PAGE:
But it isn't always fun. There are injuries. There are times when your kid doesn't get picked. There are times when other kids are jerks. Hmm. Sounds an awful lot like life.

As Cole was weathering these injuries, he became more frustrated than I've ever seen him. He couldn't shake the pain. He couldn't play. He actually told his coach that he wondered if he should stay in sports. My typically happy son was distraught. I wondered what to do. I had always subscribed to a certain philosophy: work hard, keep positive, and good things will happen. But after all of his injuries, I was beginning to wonder if this advice was setting Cole up for disappointment.

Cole's coach suggested a massage therapist. If it didn't work, Cole would probably give up sports. And I would be the parent who would help him find the bright side and carry on. And I would have to accept that my mom pins would languish in a drawer.

just like the pros...ha!
But the story has a happy ending, with the bonus of having a lesson learned. After months of back pain, the massage therapist employed the "cupping" method to heal muscles. And.... now? He's pain free! He feels great. He can enjoy his favorite sport again. And gratitude is flowing. The past year has been challenging, but our family has realized how adversity can give you perspective–trumping any concern about your kid playing sports. Health. A safe home. A loving family. A pantry full of food. Usually. Usually food in the pantry.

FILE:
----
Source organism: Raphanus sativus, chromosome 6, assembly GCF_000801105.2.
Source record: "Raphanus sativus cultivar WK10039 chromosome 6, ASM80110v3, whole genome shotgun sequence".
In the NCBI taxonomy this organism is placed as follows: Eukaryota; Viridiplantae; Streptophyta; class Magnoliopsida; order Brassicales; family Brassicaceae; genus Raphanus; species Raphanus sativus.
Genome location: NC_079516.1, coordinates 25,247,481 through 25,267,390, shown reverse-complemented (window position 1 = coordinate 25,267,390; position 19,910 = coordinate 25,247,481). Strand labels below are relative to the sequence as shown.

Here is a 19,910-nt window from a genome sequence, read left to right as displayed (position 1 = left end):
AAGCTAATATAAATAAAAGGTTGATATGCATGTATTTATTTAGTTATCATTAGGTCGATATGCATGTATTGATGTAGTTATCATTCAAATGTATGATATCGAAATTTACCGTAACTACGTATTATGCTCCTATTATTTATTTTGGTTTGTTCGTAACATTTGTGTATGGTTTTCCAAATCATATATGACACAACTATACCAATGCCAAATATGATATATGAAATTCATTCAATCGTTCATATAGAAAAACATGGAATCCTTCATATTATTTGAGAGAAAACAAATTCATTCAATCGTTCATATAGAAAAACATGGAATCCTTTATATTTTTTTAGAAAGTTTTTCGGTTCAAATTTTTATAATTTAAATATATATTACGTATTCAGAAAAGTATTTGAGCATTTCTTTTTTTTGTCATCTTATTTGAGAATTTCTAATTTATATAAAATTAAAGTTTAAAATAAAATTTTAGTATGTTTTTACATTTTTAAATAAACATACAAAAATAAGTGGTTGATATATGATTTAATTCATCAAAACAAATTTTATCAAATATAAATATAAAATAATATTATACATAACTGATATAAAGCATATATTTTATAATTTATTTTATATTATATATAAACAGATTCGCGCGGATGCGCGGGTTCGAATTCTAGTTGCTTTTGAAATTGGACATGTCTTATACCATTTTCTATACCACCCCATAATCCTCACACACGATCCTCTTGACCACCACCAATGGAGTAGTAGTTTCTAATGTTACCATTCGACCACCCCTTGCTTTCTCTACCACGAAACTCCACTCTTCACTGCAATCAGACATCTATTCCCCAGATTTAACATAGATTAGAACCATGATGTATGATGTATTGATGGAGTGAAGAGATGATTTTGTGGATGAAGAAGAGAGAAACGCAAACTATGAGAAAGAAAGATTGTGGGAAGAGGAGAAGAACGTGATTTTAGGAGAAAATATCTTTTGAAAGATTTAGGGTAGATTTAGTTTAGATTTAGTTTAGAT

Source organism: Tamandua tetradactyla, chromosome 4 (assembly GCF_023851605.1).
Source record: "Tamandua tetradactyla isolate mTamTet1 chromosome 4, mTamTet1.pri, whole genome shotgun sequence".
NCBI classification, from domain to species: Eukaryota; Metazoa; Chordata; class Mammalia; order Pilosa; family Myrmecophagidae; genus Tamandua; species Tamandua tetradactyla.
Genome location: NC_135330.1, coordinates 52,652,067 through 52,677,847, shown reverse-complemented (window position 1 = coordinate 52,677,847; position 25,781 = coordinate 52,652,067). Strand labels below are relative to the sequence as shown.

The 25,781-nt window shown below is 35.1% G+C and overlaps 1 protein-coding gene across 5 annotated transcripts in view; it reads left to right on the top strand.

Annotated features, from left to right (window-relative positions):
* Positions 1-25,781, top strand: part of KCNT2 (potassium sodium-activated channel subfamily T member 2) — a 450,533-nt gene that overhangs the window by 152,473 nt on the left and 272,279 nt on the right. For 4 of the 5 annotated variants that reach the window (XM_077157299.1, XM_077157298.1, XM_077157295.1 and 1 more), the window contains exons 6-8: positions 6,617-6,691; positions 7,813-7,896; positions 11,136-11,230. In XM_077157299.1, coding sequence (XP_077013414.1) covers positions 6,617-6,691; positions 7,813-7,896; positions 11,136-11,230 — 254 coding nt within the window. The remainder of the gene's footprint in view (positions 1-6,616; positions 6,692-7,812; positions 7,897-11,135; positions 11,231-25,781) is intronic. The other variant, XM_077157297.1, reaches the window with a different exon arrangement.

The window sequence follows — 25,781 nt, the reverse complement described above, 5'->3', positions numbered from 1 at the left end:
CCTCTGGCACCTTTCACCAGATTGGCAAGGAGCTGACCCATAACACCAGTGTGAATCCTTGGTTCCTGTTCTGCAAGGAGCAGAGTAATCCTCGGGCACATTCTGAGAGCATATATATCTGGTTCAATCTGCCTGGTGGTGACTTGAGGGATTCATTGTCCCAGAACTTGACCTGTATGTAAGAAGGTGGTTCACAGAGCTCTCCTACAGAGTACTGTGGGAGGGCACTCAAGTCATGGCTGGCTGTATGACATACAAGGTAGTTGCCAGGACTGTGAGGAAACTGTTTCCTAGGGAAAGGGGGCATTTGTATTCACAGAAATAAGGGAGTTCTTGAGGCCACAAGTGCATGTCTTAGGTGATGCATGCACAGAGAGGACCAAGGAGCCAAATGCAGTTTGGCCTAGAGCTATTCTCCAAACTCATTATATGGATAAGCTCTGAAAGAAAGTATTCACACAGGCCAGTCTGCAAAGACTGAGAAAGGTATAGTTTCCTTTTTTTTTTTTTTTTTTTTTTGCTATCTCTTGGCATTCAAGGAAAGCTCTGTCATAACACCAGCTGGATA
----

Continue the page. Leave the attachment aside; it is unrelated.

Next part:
I came across the following article. Every parent should read it. While we moms and dads want success and happiness for our kids, we also need to make them understand the journey isn't always filled with cream puffs. And sometimes to get to the cream puffs, you need to eat your vegetables. Sometimes oatmeal.

http://cheerdaily.com/if-your-child-doesnt-make-the-team/


Sprained ankle? Your dad's got you, Bud.

Sunday, March 26, 2017